The Grownup Noise: This Time with Feeling

[By Rachel McFarland]

As a native Bostonian transplanted to LA, I’m pretty proud of my fine city’s great contributions to music. The world can thank Boston for music spanning just about every genre – from New Edition to Boston and James Taylor to Aerosmith, we’ve got it pretty well covered. But even with all of the acts that Boston has spawned, “indie pop Americana” isn’t a genre where a lot of Boston acts come to mind. Thankfully, we can claim The Grownup Noise, a folk band with a pop heart and a melodic soul.

The Grownup Noise has released two albums to date –they are currently working on their third – with 2011’s “This Time With Feeling” as their most recent release. It’s an album that intertwines their vocals and instrumentation into an environment of upbeat, catchy tunes. But don’t let the upbeat nature fool you- on some tracks there is an ever-present melancholic undertone, which makes for an interesting musical juxtaposition on each track. Despite the upbeat tempos this melancholic undertone comes through in the melodies and through heavier tones in the lyrics. The lyrics are written like poetry, with songs like the standout “Carnival” telling a vivid story.

“Carnival” is a tune with a galloping beat and a solid bass line. There are pleasing, simple melodies throughout accompanied by quick and ambling tempos. It’s the type of music that would fit equally as well in a Maine cabin or on a California coastal roadtrip soundtrack. Their sunny tempo shines through on most of the album, with some variation on tracks like “Six Foot Solemn Oath” and “Gone Is A Four Letter Word.” Aside from being a fantastic song title, “Gone Is A Four Letter Word” is an 8-minute long opus where the quick tempos are replaced momentarily with a slower groove. In the last few minutes, the tempo picks up again culminating with the gentle, repeated begging lyrics, “just please don’t end it here.”

“So It Goes” is a track that illustrates all of their unique combinations. It starts off more subdued, with the plucky guitar carrying a wistful melody that would make fellow Bostonian James Taylor proud. As it picks up, the addition of strings supports the guitar, building the song up until it culminates with more layers and a pop feel that encapsulates the feel of the whole album.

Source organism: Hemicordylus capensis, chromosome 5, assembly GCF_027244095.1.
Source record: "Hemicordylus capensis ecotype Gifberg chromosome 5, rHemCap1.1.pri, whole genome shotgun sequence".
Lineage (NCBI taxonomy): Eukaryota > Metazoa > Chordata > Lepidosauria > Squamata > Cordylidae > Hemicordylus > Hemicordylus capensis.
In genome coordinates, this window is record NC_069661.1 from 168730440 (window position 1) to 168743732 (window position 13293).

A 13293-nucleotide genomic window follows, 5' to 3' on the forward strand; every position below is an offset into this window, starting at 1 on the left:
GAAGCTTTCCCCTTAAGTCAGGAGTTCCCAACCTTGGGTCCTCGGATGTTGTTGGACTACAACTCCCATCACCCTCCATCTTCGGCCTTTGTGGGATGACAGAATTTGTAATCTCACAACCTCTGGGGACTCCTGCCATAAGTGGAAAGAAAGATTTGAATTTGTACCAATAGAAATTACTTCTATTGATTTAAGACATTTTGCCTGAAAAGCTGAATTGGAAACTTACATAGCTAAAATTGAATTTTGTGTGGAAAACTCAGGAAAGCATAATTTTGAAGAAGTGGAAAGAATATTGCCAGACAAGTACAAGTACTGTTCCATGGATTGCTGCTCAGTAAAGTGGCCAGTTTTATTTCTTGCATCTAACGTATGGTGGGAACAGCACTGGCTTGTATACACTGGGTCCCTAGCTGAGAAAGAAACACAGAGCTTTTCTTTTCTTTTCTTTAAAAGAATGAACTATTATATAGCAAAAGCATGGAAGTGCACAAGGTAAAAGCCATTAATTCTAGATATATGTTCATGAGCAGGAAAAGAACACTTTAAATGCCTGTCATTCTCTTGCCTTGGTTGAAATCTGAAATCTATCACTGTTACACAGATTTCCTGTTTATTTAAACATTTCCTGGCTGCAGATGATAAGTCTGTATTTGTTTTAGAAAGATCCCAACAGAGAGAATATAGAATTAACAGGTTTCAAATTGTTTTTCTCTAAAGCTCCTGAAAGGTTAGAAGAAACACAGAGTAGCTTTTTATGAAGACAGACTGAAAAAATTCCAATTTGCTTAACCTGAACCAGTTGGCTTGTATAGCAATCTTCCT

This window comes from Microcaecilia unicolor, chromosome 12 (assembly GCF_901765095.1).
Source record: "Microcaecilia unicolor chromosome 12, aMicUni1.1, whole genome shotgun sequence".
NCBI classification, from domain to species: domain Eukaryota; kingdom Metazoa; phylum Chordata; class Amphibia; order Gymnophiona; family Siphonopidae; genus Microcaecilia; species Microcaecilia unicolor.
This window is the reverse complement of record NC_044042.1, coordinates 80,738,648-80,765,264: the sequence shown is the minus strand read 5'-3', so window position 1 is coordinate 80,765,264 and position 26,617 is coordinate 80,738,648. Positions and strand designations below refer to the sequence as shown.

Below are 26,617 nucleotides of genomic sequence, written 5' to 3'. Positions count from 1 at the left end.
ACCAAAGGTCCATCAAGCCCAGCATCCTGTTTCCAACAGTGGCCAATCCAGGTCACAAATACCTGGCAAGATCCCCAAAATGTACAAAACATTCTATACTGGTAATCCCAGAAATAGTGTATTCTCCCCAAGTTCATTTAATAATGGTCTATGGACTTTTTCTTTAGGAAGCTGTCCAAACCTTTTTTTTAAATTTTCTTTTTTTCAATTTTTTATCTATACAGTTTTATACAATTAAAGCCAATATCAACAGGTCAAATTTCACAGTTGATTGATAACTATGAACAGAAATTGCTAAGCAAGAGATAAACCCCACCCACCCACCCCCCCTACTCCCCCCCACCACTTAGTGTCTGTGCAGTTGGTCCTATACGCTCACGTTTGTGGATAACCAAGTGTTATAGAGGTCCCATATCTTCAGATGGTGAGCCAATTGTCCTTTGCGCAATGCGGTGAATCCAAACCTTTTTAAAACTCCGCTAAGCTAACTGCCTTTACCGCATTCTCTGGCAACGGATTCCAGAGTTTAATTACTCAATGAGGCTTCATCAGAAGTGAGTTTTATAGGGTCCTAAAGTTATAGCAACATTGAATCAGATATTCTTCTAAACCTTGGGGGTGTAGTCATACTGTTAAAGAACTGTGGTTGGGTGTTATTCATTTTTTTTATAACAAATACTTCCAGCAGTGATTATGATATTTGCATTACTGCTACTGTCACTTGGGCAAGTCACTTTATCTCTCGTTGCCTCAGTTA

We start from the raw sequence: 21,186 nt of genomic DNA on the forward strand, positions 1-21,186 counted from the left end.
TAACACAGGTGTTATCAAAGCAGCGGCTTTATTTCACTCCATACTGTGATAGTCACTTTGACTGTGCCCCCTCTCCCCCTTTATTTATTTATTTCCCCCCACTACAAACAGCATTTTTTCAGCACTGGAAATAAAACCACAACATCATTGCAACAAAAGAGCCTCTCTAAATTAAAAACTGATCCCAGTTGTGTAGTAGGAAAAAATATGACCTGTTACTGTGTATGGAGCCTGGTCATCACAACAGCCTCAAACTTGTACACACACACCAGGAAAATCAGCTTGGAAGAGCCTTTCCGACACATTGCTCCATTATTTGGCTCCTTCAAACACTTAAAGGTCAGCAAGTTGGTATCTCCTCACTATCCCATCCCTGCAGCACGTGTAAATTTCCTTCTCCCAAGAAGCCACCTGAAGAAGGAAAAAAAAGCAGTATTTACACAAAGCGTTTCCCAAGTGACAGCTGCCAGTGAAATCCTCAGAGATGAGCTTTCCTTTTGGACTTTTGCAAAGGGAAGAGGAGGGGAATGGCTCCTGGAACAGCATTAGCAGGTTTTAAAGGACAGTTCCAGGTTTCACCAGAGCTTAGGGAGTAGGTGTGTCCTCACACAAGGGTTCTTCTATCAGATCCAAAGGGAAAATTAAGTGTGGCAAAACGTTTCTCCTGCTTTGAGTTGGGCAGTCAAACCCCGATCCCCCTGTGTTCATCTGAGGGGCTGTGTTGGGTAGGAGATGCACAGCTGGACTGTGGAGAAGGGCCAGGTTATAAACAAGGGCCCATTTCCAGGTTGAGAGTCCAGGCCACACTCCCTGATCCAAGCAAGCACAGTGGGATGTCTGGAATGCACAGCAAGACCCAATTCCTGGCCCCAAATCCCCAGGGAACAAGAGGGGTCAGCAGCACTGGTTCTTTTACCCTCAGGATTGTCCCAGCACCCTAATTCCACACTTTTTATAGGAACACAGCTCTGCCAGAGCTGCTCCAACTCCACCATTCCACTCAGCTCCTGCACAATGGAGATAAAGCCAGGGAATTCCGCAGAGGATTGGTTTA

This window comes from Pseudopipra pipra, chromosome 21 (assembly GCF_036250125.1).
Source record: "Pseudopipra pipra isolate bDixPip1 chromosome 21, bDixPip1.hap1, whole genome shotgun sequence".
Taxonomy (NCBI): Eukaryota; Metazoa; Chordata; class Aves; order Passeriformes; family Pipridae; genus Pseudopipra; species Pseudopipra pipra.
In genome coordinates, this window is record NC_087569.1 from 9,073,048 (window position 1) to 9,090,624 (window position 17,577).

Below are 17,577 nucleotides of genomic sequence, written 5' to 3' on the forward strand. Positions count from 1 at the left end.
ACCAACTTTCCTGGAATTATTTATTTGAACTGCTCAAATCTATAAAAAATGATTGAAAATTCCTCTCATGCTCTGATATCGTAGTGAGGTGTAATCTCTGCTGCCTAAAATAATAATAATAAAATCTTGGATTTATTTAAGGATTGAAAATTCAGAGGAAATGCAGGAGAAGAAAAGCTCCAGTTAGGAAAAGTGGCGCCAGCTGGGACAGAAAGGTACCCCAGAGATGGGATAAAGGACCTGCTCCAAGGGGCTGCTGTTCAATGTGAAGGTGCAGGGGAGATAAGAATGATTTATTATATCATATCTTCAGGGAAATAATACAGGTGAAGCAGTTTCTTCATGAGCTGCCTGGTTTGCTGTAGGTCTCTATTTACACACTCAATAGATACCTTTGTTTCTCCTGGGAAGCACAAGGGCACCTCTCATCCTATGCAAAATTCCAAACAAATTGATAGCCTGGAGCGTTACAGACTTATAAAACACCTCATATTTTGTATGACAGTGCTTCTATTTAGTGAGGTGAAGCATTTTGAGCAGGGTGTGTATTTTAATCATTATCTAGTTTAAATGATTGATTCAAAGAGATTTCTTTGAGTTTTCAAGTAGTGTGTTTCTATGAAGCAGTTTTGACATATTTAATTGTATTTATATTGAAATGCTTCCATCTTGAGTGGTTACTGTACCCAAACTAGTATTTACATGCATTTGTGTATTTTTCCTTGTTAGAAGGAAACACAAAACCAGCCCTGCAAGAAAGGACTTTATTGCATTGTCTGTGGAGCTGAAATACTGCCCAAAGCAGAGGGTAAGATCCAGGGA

Their self-titled debut album from 2007 displayed more electric rock styles. “This Time With Feeling” focuses more on a folk rock vibe, but without losing the pop sensibilities of the first album. It’s a well-produced album that shows some growth from their first album, leaving the door wide open for their upcoming third effort.

The Grownup Noise seem to revel in the blending of instruments, of voices intermingling but separate, and of storytelling that creates a vivid imagery in their songs. While they are less folk inclined than bands like The Head and The Heart, The Avett Brothers, or The Decemberists, there is also a little bit of each of these bands in their music. By keeping their folk heart and combining it with pop melodies and genuine lyrics, The Grownup Noise have created their own modern version of traditional genres.

The Grownup Noise are currently touring the west coast in preparation for their upcoming album, and will be playing at The Silverlake Lounge on August 8th. ~



8/5: Oakland, CA @ The Night Light

8/6: San Francisco, CA @ Hotel Utah

8/7: San Diego , CA @ Tin Can

8/8: Los Angeles, CA @ Silverlake Lounge

8/16: Brooklyn, NY @ Union Hall